The resettling of the Carinthian Slovenes. With the occupation of Yugoslavia they already transferred our parishes into German parishes. We weren’t even allowed to sing Slovenian in church. We had an inn, and there we had to hang up posters: “Carinthians speak German!” You always had to look out who was at the inn – as there were spies around – whether you spoke Slovenian or German. Of course, if you knew there was nobody around, you spoke Slovenian. In 1942 they resettled five families from Ludmannsdorf. We were on the list, as well. Allegedly 16 Families of the parish were to be resettled. They stopped it then. We heard that there were so many that they didn’t know where to send them. They stopped it then.
We took on different tasks: mail, messenger service, food (that was important, too), clothes, and a very important thing: medical supplies. They were important, because there was always somebody wounded, and they had to attend to him until they had the opportunity to take him across the river Drau into the Karawanken, because there was a partisan hospital where they took the wounded.
They were very frightened – of course. They heard when one was caught and another one… We always thought: ‘hopefully that won’t happen to us’. Everybody was living with fear at this time; at home, as well. They did not know what was going to happen. In our family: my brother fell in 1942 in Russia, 1943 they enlisted the second brother, 1944 I was arrested, and in January 1945 my other brother was enlisted. Nobody knew how it would end. It was a horrible thing for the families. You had to get through it and still believe in a good ending. That was part of it.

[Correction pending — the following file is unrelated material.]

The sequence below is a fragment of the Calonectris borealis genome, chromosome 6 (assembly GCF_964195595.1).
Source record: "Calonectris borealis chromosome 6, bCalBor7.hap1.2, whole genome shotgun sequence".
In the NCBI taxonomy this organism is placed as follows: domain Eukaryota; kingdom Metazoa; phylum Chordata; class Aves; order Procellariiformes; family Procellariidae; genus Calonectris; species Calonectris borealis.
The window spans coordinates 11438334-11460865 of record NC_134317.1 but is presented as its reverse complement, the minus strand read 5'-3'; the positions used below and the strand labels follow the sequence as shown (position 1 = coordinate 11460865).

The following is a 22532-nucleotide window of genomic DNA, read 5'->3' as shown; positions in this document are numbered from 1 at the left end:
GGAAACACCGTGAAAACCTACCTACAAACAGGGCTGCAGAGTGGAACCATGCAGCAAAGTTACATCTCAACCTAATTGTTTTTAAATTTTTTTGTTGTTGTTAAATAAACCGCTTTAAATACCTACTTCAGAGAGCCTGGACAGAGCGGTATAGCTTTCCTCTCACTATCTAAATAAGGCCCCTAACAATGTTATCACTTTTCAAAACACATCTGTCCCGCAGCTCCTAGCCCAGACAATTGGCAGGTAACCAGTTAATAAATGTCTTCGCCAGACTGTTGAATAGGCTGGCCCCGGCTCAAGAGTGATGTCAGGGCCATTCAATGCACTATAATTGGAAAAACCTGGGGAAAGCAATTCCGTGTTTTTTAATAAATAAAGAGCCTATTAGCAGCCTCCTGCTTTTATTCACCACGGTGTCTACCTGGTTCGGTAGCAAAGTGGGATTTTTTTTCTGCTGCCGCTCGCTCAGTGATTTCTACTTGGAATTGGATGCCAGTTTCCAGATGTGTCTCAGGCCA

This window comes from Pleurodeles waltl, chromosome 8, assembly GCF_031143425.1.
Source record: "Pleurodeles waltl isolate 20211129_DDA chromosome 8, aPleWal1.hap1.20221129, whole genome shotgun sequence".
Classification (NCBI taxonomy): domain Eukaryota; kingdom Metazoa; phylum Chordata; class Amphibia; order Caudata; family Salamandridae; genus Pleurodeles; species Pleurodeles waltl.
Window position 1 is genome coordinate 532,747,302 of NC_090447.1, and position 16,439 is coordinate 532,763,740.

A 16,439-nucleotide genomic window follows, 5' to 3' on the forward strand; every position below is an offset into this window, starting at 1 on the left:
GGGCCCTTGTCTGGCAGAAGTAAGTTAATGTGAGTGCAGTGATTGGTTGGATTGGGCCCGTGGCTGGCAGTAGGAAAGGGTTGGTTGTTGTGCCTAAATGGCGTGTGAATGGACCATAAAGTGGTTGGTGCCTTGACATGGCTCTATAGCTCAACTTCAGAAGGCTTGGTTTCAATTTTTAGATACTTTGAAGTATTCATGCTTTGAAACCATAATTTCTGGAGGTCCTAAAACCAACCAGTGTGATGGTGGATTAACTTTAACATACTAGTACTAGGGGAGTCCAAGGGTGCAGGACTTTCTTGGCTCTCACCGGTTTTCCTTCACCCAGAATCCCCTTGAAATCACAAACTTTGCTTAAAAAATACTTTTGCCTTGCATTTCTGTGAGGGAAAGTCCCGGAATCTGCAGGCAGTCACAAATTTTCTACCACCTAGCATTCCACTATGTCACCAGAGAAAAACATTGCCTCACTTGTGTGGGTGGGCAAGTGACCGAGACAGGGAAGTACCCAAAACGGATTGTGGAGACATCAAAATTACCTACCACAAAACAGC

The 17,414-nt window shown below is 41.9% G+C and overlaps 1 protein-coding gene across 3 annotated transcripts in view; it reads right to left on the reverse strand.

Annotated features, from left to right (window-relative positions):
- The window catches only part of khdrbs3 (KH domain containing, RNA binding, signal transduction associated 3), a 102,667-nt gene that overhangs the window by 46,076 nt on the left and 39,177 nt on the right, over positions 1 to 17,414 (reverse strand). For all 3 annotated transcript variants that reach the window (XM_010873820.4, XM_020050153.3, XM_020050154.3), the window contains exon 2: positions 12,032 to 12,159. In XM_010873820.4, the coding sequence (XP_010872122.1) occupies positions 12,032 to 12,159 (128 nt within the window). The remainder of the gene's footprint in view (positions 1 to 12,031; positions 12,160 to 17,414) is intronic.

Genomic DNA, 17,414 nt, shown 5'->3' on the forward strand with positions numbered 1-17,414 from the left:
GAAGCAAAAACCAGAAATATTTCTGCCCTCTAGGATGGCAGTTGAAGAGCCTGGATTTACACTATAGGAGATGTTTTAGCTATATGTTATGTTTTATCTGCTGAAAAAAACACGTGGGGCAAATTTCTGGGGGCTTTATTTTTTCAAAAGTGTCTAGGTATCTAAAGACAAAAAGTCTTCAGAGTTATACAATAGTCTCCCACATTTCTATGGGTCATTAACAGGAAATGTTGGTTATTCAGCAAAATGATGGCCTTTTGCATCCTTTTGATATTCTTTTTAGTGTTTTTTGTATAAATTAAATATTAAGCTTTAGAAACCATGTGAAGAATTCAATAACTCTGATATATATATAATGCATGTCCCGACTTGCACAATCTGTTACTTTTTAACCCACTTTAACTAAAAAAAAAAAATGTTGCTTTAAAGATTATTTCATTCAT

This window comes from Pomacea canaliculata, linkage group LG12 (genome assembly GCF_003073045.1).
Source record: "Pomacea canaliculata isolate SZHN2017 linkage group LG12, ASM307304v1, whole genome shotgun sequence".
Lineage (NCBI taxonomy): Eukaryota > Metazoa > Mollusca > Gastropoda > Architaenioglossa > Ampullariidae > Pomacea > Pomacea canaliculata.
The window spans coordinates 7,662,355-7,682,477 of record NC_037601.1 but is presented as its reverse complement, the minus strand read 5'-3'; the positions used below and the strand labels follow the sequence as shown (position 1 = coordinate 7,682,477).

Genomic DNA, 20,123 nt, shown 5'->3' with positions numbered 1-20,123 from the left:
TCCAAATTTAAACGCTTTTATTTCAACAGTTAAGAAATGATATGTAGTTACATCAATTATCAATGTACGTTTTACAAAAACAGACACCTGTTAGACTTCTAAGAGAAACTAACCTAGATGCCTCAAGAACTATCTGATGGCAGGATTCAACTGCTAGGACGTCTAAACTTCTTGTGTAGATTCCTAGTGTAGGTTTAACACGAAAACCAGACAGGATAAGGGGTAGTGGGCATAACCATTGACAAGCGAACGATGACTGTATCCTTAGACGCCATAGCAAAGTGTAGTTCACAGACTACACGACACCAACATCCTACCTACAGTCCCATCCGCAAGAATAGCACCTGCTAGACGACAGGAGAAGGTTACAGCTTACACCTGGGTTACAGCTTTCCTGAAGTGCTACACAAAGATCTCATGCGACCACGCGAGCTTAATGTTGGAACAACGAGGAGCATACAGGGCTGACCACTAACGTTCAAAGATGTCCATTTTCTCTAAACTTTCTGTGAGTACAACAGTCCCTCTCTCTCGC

A group of partisans, about 20 of them (a few were with us as well) went to the constabulary and the town hall and took whatever they could do with. At the constabulary they seized weapons and the type writers and stationery. The country constables were having their evening meal and unfortunately one was shot there, because he didn’t put his hands up. One hand went to the pistol - he put the other hand up - and with that he risked his life. The partisan first shouted: “Hands up!” which he didn’t do and so he was shot. That was the first dead person in our house. The field police occupied our house for 10 days, they all were regular SS men and searched the village and the forest where they assumed the partisans to be around. Of course they had already pulled back and disappeared.
I planned to join the partisans myself, if they hadn’t arrested me. I had already got two pairs of trousers made and a windbreaker. I wanted to go to the unit. But unfortunately it turned out differently. I was confident: I would join the resistance, even the armed resistance – yes. But it did not happen, because we were arrested. You were still proud of contributing so much. At least something. They said anyway, back then in Ludmannsdorf: “Lock these pests up, then we will have peace in Ludmannsdorf.” These brats – like me – they were supposed to be locked away to have peace in Ludmannsdorf. Many thought something, or guessed something, but nobody exactly knew about the Nazis. As soon as the partisans came into the village and carried out an action, somebody must have smoothed the way for them to come.